At the First Friday Book Synopsis, we have presented a number of books over the past few years dealing with feminism. All of these are available for purchase at 15MinuteBusinessBooks.com.
One of our Creative Communication Network part-time consultants, Carmen Coreas, recently weighed in with her views about feminism, citing information from some of the books we have presented. In this blog post, she discusses what feminism means to her, and how in her opinion, the definition of feminism has evolved. She finishes by revealing whether she considers herself to be a feminist. If you have read these books, attended our synopses, or listened our recordings, you can see how closely her remarks resemble your own.
What Feminism Means to Me
Many women are tired of discussing the feminist movement. Many have just given up, moved on, and accepted society and the business world as they are. They are no longer interested in trying to enact real change in the workplace, at home, in non-profit organizations, and other venues.
I believe in the words that Sallie Krawcheck wrote recently in her best-seller entitled Own It: The Power of Women at Work (New York: Crown Books, 2017). The point of her book was not about excluding men, but rather, including women. Her stance is well aligned with the best-seller, Lean In: Women, Work and the Will to Lead (New York: Knopf, 2013) by Sheryl Sandberg.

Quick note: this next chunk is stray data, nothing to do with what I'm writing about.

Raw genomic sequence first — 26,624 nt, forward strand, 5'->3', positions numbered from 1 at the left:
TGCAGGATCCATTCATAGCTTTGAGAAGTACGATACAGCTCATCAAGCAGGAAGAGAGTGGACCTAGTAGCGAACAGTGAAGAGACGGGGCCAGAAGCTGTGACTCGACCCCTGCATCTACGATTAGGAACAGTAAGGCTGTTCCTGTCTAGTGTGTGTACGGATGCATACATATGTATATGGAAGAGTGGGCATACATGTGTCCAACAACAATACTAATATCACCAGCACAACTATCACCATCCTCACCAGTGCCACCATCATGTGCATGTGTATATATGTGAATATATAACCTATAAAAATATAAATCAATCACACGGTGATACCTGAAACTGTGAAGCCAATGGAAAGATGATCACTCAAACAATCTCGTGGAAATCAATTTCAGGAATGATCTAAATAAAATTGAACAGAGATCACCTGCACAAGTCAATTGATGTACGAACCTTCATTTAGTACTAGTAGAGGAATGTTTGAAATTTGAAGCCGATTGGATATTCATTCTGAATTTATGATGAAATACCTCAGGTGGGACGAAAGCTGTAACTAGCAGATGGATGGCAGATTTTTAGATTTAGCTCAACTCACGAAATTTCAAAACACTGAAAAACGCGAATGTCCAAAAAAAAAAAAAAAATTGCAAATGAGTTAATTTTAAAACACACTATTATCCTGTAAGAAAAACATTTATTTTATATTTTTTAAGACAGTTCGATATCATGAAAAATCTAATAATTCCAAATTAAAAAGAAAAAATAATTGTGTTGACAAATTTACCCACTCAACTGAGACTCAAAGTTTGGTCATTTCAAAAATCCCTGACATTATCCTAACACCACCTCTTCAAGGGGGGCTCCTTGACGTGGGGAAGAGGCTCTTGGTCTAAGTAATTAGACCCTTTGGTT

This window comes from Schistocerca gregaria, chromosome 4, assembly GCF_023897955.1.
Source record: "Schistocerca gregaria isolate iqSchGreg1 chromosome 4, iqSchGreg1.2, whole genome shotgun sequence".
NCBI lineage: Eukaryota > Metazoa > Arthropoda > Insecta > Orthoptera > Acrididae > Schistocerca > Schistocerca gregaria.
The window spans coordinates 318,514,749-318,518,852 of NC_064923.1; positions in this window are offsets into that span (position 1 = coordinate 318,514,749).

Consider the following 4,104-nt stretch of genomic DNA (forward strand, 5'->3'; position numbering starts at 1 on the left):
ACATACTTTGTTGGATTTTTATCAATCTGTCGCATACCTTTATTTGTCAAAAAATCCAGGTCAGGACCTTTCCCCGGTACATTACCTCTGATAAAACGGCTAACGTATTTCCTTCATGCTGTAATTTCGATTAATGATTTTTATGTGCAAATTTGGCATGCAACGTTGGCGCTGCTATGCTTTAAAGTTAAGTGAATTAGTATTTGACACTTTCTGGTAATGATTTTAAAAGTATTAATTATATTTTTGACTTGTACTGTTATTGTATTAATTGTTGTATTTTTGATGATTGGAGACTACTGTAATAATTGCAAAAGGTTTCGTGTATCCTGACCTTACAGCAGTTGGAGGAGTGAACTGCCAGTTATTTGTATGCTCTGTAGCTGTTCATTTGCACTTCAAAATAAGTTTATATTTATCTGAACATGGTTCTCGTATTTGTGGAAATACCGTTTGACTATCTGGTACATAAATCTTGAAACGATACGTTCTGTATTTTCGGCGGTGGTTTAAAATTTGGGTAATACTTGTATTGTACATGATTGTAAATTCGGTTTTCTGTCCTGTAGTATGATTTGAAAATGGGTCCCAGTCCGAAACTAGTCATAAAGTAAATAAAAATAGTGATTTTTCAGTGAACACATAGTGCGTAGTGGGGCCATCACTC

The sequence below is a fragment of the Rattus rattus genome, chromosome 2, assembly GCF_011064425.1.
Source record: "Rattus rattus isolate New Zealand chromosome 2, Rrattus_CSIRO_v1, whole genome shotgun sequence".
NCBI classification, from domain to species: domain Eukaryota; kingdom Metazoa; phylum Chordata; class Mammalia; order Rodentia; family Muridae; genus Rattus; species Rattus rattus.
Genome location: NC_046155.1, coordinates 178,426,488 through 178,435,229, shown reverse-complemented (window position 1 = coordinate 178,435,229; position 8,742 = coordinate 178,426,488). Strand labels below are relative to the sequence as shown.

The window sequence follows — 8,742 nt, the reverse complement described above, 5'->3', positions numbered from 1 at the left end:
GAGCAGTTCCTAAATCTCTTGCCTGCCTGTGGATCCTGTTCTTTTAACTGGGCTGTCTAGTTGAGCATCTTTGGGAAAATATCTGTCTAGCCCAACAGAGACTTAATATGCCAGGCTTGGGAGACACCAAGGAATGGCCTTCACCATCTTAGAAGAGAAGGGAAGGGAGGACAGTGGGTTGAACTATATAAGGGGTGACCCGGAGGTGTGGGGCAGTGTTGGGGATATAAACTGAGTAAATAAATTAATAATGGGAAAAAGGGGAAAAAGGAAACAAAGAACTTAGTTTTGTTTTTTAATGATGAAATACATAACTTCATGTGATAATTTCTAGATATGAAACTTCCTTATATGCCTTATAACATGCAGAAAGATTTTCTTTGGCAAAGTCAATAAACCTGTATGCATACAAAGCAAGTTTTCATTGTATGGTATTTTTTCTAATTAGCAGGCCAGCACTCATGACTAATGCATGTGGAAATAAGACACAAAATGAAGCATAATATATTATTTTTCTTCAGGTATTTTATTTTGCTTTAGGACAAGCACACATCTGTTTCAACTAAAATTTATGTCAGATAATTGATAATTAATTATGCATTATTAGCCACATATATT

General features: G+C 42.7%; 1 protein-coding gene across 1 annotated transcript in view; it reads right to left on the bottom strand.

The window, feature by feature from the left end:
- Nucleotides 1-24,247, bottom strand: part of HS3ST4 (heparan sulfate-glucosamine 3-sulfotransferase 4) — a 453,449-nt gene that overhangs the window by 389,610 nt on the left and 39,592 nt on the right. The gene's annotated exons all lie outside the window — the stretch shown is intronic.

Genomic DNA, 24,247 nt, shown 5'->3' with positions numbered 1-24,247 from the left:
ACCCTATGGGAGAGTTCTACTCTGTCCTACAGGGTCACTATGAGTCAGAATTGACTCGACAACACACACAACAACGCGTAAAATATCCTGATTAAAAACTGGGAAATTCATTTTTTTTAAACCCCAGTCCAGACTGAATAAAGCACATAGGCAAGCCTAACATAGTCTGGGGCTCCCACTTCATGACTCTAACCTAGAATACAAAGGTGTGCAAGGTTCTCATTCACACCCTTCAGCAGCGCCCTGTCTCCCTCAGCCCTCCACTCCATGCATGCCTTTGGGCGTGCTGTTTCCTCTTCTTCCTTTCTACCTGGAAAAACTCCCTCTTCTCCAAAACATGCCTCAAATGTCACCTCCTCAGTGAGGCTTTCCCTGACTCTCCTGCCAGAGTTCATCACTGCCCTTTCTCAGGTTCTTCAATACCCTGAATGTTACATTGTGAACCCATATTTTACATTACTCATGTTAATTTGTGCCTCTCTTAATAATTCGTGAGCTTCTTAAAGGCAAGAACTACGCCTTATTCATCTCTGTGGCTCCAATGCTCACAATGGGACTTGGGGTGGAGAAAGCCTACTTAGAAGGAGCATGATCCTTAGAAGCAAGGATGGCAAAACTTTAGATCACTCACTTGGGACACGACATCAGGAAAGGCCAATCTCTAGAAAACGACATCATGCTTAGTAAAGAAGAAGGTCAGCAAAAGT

To me, feminism is not defeating men for the good of women. I define feminism clearly and concisely as standing up for who we are and what we do. Women can do that in ways that are not at the expense of men.
This is so different from what other authorities claim. One journalist, Jessica Bennett, is a flaming feminist. Her book, Feminist Fight Club: An Office Survival Manual for a Sexist Workplace (New York: Harper, 2016) is described as “part manual, part manifesto – an illustrated, practical, no-bullshit guide to battling sexism at work” (source: www.feministfightclub.com). The entire book is a men-basher.